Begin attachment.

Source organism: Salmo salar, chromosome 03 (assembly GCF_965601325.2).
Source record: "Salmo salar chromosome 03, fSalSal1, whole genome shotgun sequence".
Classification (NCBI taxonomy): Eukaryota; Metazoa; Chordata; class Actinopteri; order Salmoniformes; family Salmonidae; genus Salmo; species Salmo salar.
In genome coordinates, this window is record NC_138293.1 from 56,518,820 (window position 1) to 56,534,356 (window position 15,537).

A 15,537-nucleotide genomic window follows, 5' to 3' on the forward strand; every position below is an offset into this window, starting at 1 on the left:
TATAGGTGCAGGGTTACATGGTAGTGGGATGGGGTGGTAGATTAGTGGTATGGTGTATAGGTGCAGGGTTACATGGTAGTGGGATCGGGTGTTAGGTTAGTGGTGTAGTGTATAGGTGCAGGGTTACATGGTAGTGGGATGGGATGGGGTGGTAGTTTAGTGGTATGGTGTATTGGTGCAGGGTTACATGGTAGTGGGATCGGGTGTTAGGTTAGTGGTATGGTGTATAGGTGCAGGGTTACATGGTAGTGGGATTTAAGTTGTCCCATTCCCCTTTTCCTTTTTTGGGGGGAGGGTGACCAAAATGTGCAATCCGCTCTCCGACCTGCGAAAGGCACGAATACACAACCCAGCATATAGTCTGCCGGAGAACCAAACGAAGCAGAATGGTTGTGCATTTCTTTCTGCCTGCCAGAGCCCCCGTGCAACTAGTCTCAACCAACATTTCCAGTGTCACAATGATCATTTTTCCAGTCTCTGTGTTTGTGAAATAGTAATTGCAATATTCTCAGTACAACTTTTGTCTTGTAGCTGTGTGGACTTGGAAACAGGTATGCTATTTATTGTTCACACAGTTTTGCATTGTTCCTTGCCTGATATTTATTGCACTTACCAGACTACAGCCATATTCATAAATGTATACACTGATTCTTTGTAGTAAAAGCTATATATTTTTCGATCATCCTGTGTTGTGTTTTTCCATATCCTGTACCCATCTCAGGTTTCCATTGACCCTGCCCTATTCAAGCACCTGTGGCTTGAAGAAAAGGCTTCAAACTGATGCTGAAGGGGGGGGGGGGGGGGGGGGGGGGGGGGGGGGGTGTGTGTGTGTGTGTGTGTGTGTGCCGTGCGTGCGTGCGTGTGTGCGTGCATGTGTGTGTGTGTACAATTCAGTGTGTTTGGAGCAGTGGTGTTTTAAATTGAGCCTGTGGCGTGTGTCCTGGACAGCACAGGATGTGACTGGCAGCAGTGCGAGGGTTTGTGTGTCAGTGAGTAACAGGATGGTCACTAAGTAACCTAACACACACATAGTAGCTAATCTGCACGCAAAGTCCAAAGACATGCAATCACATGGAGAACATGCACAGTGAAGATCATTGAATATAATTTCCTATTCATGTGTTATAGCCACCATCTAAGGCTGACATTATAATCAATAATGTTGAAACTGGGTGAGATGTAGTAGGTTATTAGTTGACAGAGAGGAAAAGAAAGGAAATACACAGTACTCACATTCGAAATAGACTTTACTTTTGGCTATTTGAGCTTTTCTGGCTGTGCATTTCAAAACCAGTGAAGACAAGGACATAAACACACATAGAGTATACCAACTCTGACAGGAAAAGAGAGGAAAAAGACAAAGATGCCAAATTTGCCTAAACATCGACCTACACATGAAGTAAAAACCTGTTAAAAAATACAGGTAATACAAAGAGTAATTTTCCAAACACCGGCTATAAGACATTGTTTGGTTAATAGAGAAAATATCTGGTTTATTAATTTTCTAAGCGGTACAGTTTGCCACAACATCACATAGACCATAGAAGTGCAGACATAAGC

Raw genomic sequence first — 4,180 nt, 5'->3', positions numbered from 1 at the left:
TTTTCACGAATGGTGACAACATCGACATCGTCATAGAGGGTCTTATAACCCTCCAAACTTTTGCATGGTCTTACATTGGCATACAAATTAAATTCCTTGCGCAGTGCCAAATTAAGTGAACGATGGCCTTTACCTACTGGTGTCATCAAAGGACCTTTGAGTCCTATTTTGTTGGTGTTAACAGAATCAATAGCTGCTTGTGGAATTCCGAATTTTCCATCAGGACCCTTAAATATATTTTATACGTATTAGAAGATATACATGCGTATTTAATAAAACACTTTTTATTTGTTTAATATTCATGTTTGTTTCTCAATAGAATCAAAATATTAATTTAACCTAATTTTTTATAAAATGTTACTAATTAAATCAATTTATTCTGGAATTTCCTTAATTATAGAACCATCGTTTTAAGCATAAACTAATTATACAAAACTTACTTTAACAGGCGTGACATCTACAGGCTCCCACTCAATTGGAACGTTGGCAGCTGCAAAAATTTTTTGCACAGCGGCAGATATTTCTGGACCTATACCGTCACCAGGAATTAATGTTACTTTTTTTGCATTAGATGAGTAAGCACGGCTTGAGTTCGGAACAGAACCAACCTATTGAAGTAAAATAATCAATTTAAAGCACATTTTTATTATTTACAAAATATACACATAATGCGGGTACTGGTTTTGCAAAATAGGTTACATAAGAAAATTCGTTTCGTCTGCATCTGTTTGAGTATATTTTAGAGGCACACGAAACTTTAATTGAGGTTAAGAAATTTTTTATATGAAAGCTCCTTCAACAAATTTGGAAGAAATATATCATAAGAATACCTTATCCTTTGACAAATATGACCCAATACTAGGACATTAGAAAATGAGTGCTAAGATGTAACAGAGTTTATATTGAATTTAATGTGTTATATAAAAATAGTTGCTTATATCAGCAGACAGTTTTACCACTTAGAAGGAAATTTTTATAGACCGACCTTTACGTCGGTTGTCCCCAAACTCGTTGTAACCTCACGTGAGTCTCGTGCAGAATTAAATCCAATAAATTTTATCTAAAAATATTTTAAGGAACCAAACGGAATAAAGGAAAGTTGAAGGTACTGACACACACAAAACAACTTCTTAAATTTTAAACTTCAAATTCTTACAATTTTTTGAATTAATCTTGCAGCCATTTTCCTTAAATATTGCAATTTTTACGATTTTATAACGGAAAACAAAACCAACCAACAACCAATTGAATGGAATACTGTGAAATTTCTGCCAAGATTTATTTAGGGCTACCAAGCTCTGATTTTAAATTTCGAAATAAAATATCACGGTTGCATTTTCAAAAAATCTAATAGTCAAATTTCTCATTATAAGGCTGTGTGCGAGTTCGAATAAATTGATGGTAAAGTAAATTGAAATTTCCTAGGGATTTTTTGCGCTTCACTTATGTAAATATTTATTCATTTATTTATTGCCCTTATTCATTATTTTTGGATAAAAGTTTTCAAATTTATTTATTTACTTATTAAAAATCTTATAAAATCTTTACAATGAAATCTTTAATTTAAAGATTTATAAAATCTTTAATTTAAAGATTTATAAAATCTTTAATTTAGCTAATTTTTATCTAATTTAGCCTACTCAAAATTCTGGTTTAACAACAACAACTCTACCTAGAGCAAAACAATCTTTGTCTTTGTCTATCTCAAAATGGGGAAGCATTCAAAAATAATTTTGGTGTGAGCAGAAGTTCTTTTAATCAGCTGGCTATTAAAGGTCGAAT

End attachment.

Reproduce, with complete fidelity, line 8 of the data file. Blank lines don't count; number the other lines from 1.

TTTTCACGAATGGTGACAACATCGACATCGTCATAGAGGGTCTTATAACCCTCCAAACTTTTGCATGGTCTTACATTGGCATACAAATTAAATTCCTTGCGCAGTGCCAAATTAAGTGAACGATGGCCTTTACCTACTGGTGTCATCAAAGGACCTTTGAGTCCTATTTTGTTGGTGTTAACAGAATCAATAGCTGCTTGTGGAATTCCGAATTTTCCATCAGGACCCTTAAATATATTTTATACGTATTAGAAGATATACATGCGTATTTAATAAAACACTTTTTATTTGTTTAATATTCATGTTTGTTTCTCAATAGAATCAAAATATTAATTTAACCTAATTTTTTATAAAATGTTACTAATTAAATCAATTTATTCTGGAATTTCCTTAATTATAGAACCATCGTTTTAAGCATAAACTAATTATACAAAACTTACTTTAACAGGCGTGACATCTACAGGCTCCCACTCAATTGGAACGTTGGCAGCTGCAAAAATTTTTTGCACAGCGGCAGATATTTCTGGACCTATACCGTCACCAGGAATTAATGTTACTTTTTTTGCATTAGATGAGTAAGCACGGCTTGAGTTCGGAACAGAACCAACCTATTGAAGTAAAATAATCAATTTAAAGCACATTTTTATTATTTACAAAATATACACATAATGCGGGTACTGGTTTTGCAAAATAGGTTACATAAGAAAATTCGTTTCGTCTGCATCTGTTTGAGTATATTTTAGAGGCACACGAAACTTTAATTGAGGTTAAGAAATTTTTTATATGAAAGCTCCTTCAACAAATTTGGAAGAAATATATCATAAGAATACCTTATCCTTTGACAAATATGACCCAATACTAGGACATTAGAAAATGAGTGCTAAGATGTAACAGAGTTTATATTGAATTTAATGTGTTATATAAAAATAGTTGCTTATATCAGCAGACAGTTTTACCACTTAGAAGGAAATTTTTATAGACCGACCTTTACGTCGGTTGTCCCCAAACTCGTTGTAACCTCACGTGAGTCTCGTGCAGAATTAAATCCAATAAATTTTATCTAAAAATATTTTAAGGAACCAAACGGAATAAAGGAAAGTTGAAGGTACTGACACACACAAAACAACTTCTTAAATTTTAAACTTCAAATTCTTACAATTTTTTGAATTAATCTTGCAGCCATTTTCCTTAAATATTGCAATTTTTACGATTTTATAACGGAAAACAAAACCAACCAACAACCAATTGAATGGAATACTGTGAAATTTCTGCCAAGATTTATTTAGGGCTACCAAGCTCTGATTTTAAATTTCGAAATAAAATATCACGGTTGCATTTTCAAAAAATCTAATAGTCAAATTTCTCATTATAAGGCTGTGTGCGAGTTCGAATAAATTGATGGTAAAGTAAATTGAAATTTCCTAGGGATTTTTTGCGCTTCACTTATGTAAATATTTATTCATTTATTTATTGCCCTTATTCATTATTTTTGGATAAAAGTTTTCAAATTTATTTATTTACTTATTAAAAATCTTATAAAATCTTTACAATGAAATCTTTAATTTAAAGATTTATAAAATCTTTAATTTAAAGATTTATAAAATCTTTAATTTAGCTAATTTTTATCTAATTTAGCCTACTCAAAATTCTGGTTTAACAACAACAACTCTACCTAGAGCAAAACAATCTTTGTCTTTGTCTATCTCAAAATGGGGAAGCATTCAAAAATAATTTTGGTGTGAGCAGAAGTTCTTTTAATCAGCTGGCTATTAAAGGTCGAAT